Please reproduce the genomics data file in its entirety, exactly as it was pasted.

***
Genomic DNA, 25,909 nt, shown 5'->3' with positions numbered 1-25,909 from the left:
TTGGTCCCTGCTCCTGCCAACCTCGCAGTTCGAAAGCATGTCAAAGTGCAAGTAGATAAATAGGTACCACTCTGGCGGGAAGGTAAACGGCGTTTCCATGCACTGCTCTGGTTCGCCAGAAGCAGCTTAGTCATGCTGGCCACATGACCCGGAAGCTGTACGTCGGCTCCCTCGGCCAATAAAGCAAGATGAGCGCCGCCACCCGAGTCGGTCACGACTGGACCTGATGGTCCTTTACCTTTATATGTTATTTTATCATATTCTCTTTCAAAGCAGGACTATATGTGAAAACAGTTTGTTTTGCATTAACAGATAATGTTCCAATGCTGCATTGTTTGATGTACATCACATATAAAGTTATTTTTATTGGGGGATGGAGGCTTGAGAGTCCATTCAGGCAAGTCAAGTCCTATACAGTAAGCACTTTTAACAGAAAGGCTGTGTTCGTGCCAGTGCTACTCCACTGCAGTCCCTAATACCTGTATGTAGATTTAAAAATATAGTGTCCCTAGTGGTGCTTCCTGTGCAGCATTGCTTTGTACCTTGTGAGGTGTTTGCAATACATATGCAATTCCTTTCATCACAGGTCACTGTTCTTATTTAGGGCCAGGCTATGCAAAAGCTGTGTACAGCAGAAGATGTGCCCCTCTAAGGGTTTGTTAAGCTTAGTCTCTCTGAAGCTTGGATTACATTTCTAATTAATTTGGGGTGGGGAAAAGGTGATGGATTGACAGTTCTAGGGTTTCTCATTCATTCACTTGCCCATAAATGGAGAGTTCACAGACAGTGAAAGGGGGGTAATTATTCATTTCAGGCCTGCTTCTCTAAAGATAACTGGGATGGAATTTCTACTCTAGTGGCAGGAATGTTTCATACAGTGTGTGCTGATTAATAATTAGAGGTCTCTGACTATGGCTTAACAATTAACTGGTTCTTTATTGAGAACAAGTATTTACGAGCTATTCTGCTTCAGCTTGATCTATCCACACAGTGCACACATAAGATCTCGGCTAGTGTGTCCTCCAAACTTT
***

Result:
Genomic DNA, 25,909 nt, shown 5'->3' with positions numbered 1-25,909 from the left:
TTGGTCCCTGCTCCTGCCAACCTCGCAGTTCGAAAGCATGTCAAAGTGCAAGTAGATAAATAGGTACCACTCTGGCGGGAAGGTAAACGGCGTTTCCATGCACTGCTCTGGTTCGCCAGAAGCAGCTTAGTCATGCTGGCCACATGACCCGGAAGCTGTACGTCGGCTCCCTCGGCCAATAAAGCAAGATGAGCGCCGCCACCCGAGTCGGTCACGACTGGACCTGATGGTCCTTTACCTTTATATGTTATTTTATCATATTCTCTTTCAAAGCAGGACTATATGTGAAAACAGTTTGTTTTGCATTAACAGATAATGTTCCAATGCTGCATTGTTTGATGTACATCACATATAAAGTTATTTTTATTGGGGGATGGAGGCTTGAGAGTCCATTCAGGCAAGTCAAGTCCTATACAGTAAGCACTTTTAACAGAAAGGCTGTGTTCGTGCCAGTGCTACTCCACTGCAGTCCCTAATACCTGTATGTAGATTTAAAAATATAGTGTCCCTAGTGGTGCTTCCTGTGCAGCATTGCTTTGTACCTTGTGAGGTGTTTGCAATACATATGCAATTCCTTTCATCACAGGTCACTGTTCTTATTTAGGGCCAGGCTATGCAAAAGCTGTGTACAGCAGAAGATGTGCCCCTCTAAGGGTTTGTTAAGCTTAGTCTCTCTGAAGCTTGGATTACATTTCTAATTAATTTGGGGTGGGGAAAAGGTGATGGATTGACAGTTCTAGGGTTTCTCATTCATTCACTTGCCCATAAATGGAGAGTTCACAGACAGTGAAAGGGGGGTAATTATTCATTTCAGGCCTGCTTCTCTAAAGATAACTGGGATGGAATTTCTACTCTAGTGGCAGGAATGTTTCATACAGTGTGTGCTGATTAATAATTAGAGGTCTCTGACTATGGCTTAACAATTAACTGGTTCTTTATTGAGAACAAGTATTTACGAGCTATTCTGCTTCAGCTTGATCTATCCACACAGTGCACACATAAGATCTCGGCTAGTGTGTCCTCCAAACTTT